Zombies lurked on Ankeny Field and the Four Horsemen of the Apocalypse rode through Whitman’s campus last week as this semester’s week-long “Humans vs. Zombies” game commenced. Around 40 students participated in the game, marked by bright orange bandannas, nerf guns and a simulated hunger for the flesh of the living–or, at least, a desire to tag as many human participants as possible.
In “Humans vs. Zombies” (frequently abbreviated as HvZ), humans armed with nerf guns and socks must defend themselves against the rising population of zombies, completing various missions throughout the week to earn benefits for themselves, while the zombies attempt to convert them to their own side (by tagging them) and earn some benefits for themselves. The game ran from Sunday, Oct. 16, through Saturday, Oct. 22, culminating in a final mission for which the victorious party won the game.
HvZ is hosted by the Whitman Action Games club, which is concentrated on creating both the week-long game and various smaller HvZ events throughout the semester. The club’s president is senior Jack Eiford, who has been playing the game since his first semester and is in his third year of being president.
“I’m someone who has a big imagination,” Eiford said. “[HvZ is] like playing pretend, like you did when you were five, just with like, really advanced rules.”
Eiford first learned of the game while attending high school in Bellingham, during which he learned of the game as it was played by students at Western Washington University. Having participated in some of the WWU games, Eiford was excited for HvZ at Whitman College, though he noted there is quite a bit of difference between the two schools’ renditions of it.
“There aren’t as many players [at Whitman],” Eiford said. “So the game rolls over to where the zombies have control really fast…whereas at these bigger schools like Western, y’know, it’s normal for humans to win, it’s harder for zombies to win.”
Despite the lower chances of humans at Whitman, Eiford prefers the human side of the game.
“I’m pro-human at heart,” Eiford said. “I think your skills are really pushed as a human in the way they’re not as a zombie. You have to be constantly aware, constantly paying attention. As a zombie you can play that way and be constantly hunting…or you can sit back and relax. Whereas [as] a human, if you want to do well, if you want to succeed…your focus has to be so narrow, you have to be paying attention.”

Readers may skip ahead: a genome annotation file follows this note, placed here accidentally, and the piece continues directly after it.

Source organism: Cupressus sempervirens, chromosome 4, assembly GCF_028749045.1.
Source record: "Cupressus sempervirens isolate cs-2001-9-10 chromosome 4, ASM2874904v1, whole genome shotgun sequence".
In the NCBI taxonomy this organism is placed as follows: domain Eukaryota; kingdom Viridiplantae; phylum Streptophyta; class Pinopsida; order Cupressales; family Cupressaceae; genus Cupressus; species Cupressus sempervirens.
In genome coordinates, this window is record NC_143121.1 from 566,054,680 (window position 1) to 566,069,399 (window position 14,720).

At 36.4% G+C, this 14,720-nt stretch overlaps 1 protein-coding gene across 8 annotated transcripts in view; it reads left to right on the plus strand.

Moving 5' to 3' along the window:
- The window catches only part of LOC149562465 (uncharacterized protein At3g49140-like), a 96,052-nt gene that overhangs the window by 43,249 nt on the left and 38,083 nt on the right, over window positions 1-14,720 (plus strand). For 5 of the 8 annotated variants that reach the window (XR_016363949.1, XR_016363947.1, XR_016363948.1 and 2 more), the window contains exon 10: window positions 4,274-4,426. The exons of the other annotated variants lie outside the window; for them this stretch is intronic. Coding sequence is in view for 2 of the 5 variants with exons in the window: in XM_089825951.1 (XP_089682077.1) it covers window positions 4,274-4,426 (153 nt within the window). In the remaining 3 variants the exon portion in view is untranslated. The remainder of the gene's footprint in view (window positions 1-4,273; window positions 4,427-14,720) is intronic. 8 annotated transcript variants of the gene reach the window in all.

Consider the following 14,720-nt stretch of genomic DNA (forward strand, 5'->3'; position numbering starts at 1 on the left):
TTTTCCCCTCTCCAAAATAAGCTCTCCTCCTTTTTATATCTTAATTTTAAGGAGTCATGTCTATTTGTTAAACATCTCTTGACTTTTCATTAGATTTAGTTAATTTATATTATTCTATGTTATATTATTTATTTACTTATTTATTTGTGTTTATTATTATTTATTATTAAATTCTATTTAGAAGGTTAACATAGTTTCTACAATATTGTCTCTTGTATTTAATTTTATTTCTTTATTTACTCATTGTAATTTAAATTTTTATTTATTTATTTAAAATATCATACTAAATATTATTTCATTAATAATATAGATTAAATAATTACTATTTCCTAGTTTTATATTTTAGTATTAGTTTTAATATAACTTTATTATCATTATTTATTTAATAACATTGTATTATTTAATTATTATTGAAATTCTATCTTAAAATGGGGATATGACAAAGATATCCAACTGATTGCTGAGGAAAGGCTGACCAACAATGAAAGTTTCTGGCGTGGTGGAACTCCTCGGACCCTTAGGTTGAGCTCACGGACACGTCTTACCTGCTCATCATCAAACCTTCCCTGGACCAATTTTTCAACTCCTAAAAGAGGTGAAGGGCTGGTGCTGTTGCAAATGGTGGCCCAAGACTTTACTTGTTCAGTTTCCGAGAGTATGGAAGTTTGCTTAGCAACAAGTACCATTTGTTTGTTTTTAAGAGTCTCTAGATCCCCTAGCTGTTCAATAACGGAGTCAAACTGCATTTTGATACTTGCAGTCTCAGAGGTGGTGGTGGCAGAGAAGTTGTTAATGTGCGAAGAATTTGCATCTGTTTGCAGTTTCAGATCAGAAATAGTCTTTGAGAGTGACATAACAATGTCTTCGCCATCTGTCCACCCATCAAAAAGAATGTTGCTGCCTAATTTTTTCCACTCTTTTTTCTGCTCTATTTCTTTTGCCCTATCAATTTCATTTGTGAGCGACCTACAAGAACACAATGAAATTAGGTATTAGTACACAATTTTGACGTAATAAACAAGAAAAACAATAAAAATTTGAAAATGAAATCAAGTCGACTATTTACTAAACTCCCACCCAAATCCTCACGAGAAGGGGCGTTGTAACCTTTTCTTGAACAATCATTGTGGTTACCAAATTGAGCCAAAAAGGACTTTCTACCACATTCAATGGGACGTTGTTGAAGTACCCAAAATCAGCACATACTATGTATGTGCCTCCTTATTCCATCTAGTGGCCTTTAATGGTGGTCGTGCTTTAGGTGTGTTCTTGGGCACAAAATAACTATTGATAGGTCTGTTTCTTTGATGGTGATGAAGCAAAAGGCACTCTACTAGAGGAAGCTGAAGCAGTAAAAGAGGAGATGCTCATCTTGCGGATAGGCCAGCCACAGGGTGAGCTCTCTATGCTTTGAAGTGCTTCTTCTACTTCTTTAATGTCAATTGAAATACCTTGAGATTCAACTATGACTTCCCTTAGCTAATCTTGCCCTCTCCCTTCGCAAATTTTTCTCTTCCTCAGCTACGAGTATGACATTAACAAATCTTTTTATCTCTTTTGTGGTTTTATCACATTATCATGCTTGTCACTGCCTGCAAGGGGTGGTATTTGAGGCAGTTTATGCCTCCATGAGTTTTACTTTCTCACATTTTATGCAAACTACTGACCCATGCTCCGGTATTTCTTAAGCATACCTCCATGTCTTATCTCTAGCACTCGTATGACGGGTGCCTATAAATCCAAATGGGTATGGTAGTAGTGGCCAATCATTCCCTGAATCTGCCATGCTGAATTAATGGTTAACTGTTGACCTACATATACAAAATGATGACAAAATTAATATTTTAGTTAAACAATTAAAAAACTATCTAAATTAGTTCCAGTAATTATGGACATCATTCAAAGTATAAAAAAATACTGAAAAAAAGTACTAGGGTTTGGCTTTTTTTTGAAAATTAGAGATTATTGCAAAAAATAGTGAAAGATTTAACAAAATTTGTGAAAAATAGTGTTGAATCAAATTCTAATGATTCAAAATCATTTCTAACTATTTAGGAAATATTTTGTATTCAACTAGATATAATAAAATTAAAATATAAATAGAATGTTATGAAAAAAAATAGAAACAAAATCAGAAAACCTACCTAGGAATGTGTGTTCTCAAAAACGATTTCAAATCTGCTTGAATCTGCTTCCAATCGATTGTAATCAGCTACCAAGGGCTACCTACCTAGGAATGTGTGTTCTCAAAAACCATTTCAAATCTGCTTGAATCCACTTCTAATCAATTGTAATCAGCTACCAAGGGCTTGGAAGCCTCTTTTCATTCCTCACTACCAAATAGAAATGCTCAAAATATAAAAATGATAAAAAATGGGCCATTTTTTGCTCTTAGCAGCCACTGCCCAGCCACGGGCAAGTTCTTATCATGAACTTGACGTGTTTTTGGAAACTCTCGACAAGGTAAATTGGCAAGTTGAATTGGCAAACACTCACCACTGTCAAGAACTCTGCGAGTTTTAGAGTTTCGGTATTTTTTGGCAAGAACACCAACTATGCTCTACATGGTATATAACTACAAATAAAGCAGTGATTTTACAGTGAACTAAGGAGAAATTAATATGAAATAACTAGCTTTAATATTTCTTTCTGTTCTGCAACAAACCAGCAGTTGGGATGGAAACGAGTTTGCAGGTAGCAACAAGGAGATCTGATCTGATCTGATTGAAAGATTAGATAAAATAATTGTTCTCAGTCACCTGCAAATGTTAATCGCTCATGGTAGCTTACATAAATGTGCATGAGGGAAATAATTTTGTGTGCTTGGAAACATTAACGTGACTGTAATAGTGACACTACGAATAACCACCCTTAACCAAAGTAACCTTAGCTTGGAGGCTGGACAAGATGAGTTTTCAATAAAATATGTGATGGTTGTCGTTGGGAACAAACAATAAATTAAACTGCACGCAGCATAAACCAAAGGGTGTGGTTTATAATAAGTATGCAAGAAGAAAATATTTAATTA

While Eiford prefers his humanity, his fellow moderator Grace Pyles very much enjoys the zombie side of the game.
“Definitely zombie,” Pyles said. “Every time.”
Pyles helped design the plot of the week-long game, which revolved around the Four Horsemen of the Apocalypse. The first mission centered on rescuing captured prophets of the apocalypse from the clutches of the zombies, while subsequent missions involved dealing with war, famine and pestilence, as they assisted the zombie hordes, while Death took the side of the humans.
For Pyles, these missions are among the most fun parts of HvZ.
“I really like the missions because it…brings everybody together in the same place,” Pyles said. “During a mission, you have a set objective, and you have to complete it in a set amount of time, and humans know that there are zombies there, and zombies know that there are humans there. And it’s just a lot more action.”
First-year Ian Hawkins agreed with Pyles’ assessment of the missions, having greatly enjoyed the Tuesday War mission (in spite of losing his humanity during the process). He enjoys the game in both the human and zombie forms.
“I feel like human is more valued just for its scarcity–the fact that you can lose your humanity makes it more valuable–but once I became a zombie, I really enjoyed being the thing feared, rather than the thing that I had been afraid of,” Hawkins said.
Hawkins, who had hosted condensed versions of HvZ with his friends before college, had long looked forward to a college HvZ game, and was not disappointed with Whitman’s week-long version.
“The week-long format is so different,” Hawkins said. “[Playing at home is] very different from having your normal life going on and then also having the zombies in it, and defending yourself is part of your day-to-day routine.”
“I can’t wait for next semester,” Hawkins said. “I wish [the games] were more frequent.”
The future looks bright for HvZ, with Eiford expressing his excitement for the upcoming spring edition of HvZ, entitled “Humans vs. Zombies: The Musical.” Until then, while the apocalypse will lie dormant, the excitement and the adrenaline of the game will make for some truly unique college memories.